The timing of the signing could be crucial also, as it comes just before the England’s U21 European Championship campaign, of which Henderson is a part of. A decent performance from Henderson at the tournament could have greatly increased his monetary value in Sunderland’s eyes, and Liverpool may have been looking at paying a much higher transfer fee than the reported £13million plus David N’Gog.
Henderson has been playing in a side which, no disrespect to Sunderland, are not expected to be competing year on year for silverware. He therefore needs to thrive on the pressure of playing for a club like Liverpool, who are expected to compete for top honours in years to come. This can often be a major failing of a player who has not performed at a huge club like Liverpool previously, the pressure cooker is set at maximum when you pass the This is Anfield sign and walk out to a deafening roar and blinding sea of red.
Some players can’t handle this pressure at a certain age (see Bellamy, Babel), and some may never handle playing for a club this size (Diouf, Pennant). Time will tell if Henderson has what it takes to thrive at Anfield, although judging by Steve Bruce’s past comments, he certainly has the mental toughness and maturity to become a dominating presence in the spine of the team.
Dalglish will have been paying attention in the years that Sir Alex Ferguson has brutally stamped his Manchester Utd team as the dominators of English football. He will, as every manager should, take aspects of Fergie’s great United teams of the 90’s and try and incorporate that into his new Liverpool blueprint. Henderson, Suarez and Carroll represent the first marking of that blueprint, and a costly marking they’re proving to be based on the fees paid out.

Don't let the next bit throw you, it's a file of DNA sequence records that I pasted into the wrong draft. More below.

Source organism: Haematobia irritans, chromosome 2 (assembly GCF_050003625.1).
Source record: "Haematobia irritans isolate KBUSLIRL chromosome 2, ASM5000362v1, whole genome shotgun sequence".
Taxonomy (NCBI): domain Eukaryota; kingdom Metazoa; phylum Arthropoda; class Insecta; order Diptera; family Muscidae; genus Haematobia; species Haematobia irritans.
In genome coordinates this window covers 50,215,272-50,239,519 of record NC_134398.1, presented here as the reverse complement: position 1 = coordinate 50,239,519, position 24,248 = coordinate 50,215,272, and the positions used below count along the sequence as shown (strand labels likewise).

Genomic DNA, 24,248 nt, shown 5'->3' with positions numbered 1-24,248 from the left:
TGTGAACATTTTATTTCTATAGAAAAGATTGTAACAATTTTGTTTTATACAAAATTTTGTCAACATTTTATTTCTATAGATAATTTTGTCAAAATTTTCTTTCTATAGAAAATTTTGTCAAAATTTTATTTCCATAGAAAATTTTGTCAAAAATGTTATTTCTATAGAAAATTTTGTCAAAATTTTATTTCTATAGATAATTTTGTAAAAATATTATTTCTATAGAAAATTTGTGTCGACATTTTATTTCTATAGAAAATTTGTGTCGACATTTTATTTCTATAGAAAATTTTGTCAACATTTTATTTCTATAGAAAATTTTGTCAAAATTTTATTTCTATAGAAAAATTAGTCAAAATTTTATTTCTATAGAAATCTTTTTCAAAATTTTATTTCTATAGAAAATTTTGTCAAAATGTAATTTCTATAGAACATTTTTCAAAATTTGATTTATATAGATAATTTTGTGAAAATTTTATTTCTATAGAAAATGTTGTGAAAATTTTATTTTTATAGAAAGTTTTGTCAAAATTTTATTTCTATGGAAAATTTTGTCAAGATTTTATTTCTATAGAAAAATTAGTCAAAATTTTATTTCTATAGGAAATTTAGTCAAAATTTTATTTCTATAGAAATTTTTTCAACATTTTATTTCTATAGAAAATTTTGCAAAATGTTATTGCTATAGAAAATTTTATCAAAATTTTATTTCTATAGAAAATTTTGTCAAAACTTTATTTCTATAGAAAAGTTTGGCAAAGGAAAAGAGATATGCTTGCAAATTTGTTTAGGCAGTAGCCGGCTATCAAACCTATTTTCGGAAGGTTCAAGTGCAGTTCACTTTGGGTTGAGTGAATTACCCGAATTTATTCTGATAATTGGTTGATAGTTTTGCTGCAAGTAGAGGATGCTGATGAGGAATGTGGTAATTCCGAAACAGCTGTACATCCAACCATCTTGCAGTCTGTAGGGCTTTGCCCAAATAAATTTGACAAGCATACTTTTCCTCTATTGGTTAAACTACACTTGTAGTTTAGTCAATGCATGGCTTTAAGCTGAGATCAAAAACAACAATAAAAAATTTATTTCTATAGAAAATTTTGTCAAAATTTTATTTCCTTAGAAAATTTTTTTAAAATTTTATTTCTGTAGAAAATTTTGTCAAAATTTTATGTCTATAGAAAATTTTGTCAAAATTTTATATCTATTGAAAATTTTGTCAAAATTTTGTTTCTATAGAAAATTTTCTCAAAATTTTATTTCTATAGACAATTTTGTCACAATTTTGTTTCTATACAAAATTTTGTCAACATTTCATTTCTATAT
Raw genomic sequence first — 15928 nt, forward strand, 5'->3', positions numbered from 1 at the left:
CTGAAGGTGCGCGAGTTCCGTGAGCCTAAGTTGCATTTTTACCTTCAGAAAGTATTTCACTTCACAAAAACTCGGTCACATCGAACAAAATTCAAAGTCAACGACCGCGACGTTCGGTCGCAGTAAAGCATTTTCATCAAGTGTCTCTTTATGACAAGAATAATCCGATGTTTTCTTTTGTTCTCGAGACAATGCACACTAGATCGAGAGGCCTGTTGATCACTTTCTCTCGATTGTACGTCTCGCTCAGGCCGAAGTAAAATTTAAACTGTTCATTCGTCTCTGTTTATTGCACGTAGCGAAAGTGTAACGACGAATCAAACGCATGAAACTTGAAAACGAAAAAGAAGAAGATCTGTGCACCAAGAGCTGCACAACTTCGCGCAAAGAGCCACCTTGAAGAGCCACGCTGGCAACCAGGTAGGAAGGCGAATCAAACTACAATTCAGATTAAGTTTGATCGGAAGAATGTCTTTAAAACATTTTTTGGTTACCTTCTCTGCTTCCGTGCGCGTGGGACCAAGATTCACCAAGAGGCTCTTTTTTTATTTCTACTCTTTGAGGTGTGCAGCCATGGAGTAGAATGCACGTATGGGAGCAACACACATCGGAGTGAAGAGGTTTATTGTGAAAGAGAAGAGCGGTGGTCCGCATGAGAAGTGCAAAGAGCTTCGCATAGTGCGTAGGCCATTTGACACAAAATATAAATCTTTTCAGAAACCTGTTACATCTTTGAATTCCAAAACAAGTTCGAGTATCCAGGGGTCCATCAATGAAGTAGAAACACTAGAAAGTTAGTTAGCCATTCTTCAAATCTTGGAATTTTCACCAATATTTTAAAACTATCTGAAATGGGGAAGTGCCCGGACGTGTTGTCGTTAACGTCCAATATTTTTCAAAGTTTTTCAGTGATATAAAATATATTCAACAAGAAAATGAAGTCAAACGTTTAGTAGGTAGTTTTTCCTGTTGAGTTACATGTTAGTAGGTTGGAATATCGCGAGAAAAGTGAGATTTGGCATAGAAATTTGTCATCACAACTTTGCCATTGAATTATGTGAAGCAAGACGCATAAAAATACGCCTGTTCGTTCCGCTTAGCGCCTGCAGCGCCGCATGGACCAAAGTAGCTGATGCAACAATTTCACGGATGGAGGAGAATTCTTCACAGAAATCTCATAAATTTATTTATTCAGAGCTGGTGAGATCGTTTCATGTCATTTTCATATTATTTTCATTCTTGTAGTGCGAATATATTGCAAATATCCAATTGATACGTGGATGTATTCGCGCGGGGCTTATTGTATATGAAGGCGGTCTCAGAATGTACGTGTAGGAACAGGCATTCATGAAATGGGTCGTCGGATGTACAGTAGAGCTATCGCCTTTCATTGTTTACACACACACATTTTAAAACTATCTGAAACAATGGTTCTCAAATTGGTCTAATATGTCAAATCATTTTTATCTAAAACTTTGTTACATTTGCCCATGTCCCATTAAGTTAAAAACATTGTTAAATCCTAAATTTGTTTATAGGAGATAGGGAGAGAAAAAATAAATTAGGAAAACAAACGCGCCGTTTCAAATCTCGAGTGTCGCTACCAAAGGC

However it’s necessary in order to build a side around these players, and Henderson’s transfer should lead to the floodgates being opened at Anfield as new recruits pour in whilst fringe players deemed passed their sell by date begin to trickle out. A British core is important in some manager’s eyes, and although personally it’s not something I feel is essential (Makelele and Mascherano did a better crucial hatchet man job than any British midfielder in the last two decades in my eyes), I believe it’s something that Dalglish is focusing his attentions on in this window, sprinkled with Comolli’s penchant for finding top class recruits from abroad.
Henderson will hopefully be held as an example of a club which has improved its capability in terms of scouting and signing young talent that are able to succeed at a club of the size of LFC. It’s no secret the many mistakes the previous transfer policies has had on the overall downfall of the club (Benitez spent £229 million on transfer fees at the club, how many were long term or even short term successes?), so it’s perhaps inevitable that fan’s of LFC should be scrutinising more closely than ever the positives and negatives of any prospective Liverpool signing.
Fortunately for fans of the club, the gamble of Jordan Henderson could quite possibly allay those fears if he lives up to his undoubted potential, as he may turn out to be the royal flush that Dalglish and the Kop were hoping for.